Wednesday, April 4, 2018
Eleanor Arnason's Ring of Swords
I'm pleased to announce the release of a new edition of Eleanor Arnason's Ring of Swords as a volume in Aqueduct's Heirloom Book series in both print and e-book formats. Long out of print and short-listed for the Tiptree Award, many people, including Ursula K. Le Guin and Jo Walton, have wished for a new edition.
In her introduction to this new edition of Eleanor Arnason's Ring of Swords, Le Guin writes, "Ring of Swords is an intellectually fascinating science-fiction story told in the novel tradition, peopled by ordinary people content with their ordinary life, appalled to find themselves swept up into a social crisis, forced into acts and choices of historical consequence. Its ancestry includes not only The War of the Worlds but also A Tale of Two Cities and War and Peace.
"Having recently brought their own competitive, feud-ridden society into a fragile balance of peace, the Hwarhath have been facing an unexpected problem: the lack of enemies. Given the apparently innate male propensity for finding pretexts to fight, and the fact that their men were all trained as warriors, the women running things at home make sure the men stay out in space protecting the home planet. The drawback is that there seems to be nobody to protect it from. So, when in the vastness of space they finally stumble into another intelligent species, they rejoice. Enemies! At last!"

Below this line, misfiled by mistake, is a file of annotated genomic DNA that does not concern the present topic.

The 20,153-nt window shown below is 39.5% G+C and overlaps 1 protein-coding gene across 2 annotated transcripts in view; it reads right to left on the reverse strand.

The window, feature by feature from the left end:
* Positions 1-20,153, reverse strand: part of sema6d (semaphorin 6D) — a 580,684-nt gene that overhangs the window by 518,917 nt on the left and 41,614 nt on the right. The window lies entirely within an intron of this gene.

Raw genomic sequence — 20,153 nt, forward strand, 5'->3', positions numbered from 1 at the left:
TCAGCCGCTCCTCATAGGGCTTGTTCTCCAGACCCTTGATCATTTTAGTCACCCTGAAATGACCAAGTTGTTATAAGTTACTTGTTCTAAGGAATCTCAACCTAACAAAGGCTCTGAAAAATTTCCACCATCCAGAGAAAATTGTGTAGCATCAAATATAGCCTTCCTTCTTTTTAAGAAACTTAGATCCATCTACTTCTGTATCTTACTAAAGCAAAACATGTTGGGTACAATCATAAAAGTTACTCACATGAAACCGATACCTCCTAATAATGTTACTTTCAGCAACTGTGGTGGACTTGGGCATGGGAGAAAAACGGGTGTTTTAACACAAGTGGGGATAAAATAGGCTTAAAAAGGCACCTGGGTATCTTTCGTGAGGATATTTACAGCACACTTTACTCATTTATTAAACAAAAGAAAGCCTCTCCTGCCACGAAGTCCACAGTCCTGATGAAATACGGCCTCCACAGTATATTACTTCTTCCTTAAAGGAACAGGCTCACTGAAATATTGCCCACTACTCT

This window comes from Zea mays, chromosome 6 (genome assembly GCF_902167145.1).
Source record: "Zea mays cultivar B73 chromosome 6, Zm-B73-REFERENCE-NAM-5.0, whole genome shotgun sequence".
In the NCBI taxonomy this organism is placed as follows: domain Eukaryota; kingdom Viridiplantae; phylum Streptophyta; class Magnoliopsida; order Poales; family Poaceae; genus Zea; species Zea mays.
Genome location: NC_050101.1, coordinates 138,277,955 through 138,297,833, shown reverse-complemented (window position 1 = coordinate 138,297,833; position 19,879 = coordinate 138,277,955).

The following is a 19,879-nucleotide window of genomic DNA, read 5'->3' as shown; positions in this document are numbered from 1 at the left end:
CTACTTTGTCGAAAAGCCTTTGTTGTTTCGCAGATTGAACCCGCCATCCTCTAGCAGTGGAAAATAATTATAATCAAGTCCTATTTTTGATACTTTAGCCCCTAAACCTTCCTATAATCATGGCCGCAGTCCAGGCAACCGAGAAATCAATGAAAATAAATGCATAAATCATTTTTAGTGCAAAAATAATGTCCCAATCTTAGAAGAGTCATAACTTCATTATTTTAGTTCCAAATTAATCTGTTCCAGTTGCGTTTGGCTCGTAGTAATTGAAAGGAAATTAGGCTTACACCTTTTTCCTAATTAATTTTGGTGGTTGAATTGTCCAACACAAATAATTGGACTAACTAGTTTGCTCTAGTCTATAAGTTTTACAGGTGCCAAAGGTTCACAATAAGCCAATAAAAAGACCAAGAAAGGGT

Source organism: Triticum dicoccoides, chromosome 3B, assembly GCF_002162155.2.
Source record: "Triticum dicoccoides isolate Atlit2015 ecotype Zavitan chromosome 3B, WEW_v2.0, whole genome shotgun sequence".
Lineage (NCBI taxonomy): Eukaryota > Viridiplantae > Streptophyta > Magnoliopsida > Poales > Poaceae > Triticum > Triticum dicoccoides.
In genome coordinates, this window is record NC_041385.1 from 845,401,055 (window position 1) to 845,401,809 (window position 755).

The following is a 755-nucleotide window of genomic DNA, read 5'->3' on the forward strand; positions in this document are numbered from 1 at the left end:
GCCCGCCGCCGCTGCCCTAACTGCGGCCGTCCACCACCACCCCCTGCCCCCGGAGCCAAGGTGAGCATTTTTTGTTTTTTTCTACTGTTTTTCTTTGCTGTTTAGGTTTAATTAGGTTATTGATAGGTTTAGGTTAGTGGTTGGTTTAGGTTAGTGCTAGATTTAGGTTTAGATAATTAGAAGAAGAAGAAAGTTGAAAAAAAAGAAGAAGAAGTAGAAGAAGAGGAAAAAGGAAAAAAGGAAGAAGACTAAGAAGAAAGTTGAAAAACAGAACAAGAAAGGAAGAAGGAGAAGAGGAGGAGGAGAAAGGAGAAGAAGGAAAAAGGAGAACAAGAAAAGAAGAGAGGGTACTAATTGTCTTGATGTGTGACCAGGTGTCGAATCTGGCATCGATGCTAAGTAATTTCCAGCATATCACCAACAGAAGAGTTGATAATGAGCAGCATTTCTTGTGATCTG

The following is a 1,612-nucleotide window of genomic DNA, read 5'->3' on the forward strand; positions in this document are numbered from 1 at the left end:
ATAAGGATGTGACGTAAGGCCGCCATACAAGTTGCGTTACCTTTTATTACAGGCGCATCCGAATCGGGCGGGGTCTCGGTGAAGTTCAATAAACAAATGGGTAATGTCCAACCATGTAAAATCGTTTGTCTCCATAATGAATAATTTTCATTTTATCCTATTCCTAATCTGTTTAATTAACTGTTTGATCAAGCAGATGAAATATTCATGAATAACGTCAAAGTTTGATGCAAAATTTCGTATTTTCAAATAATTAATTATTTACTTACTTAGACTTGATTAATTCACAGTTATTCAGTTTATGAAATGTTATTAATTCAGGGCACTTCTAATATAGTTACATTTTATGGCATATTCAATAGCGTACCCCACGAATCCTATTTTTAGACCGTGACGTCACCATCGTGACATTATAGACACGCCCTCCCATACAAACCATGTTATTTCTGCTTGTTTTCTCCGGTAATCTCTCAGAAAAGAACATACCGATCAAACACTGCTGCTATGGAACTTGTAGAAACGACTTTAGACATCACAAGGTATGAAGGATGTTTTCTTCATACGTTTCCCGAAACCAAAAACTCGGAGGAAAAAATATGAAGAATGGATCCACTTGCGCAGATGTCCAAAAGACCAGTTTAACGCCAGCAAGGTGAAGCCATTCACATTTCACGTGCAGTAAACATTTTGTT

"The usual assumption," Le Guin notes, "is that if you threaten a war early in a novel, you'd better hurry up and get the bombs bursting in air. And they usually do. Novels that portray war as totally destructive and futile still focus on it--war is what they're about, war is central to them, just as it was central to the old epics that glorified heroes and battles. But a war not fought? What kind of subject is that?" Le Guin asks. Her answer? "It's a beautiful subject for a novel, and Ring of Swords is a beautiful novel."
You can read a sample of Ring of Swords here, and purchase it here.